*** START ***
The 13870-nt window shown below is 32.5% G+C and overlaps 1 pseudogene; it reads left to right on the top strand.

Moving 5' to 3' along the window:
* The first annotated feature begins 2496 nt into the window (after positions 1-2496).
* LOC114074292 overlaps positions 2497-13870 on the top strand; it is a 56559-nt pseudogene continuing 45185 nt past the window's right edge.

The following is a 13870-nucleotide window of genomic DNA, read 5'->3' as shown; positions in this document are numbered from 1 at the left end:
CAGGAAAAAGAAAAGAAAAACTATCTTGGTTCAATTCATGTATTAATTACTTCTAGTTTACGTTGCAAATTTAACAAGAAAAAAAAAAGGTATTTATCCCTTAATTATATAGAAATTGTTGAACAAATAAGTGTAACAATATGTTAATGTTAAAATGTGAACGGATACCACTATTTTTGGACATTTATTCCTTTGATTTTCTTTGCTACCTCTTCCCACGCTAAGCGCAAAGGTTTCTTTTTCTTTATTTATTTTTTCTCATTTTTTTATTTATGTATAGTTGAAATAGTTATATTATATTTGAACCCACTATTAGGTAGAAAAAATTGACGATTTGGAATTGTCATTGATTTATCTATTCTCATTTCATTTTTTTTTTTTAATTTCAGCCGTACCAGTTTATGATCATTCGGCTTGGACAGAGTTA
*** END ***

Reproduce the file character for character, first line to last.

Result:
The 13870-nt window shown below is 32.5% G+C and overlaps 1 pseudogene; it reads left to right on the top strand.

Moving 5' to 3' along the window:
* The first annotated feature begins 2496 nt into the window (after positions 1-2496).
* LOC114074292 overlaps positions 2497-13870 on the top strand; it is a 56559-nt pseudogene continuing 45185 nt past the window's right edge.

The following is a 13870-nucleotide window of genomic DNA, read 5'->3' as shown; positions in this document are numbered from 1 at the left end:
CAGGAAAAAGAAAAGAAAAACTATCTTGGTTCAATTCATGTATTAATTACTTCTAGTTTACGTTGCAAATTTAACAAGAAAAAAAAAAGGTATTTATCCCTTAATTATATAGAAATTGTTGAACAAATAAGTGTAACAATATGTTAATGTTAAAATGTGAACGGATACCACTATTTTTGGACATTTATTCCTTTGATTTTCTTTGCTACCTCTTCCCACGCTAAGCGCAAAGGTTTCTTTTTCTTTATTTATTTTTTCTCATTTTTTTATTTATGTATAGTTGAAATAGTTATATTATATTTGAACCCACTATTAGGTAGAAAAAATTGACGATTTGGAATTGTCATTGATTTATCTATTCTCATTTCATTTTTTTTTTTTAATTTCAGCCGTACCAGTTTATGATCATTCGGCTTGGACAGAGTTA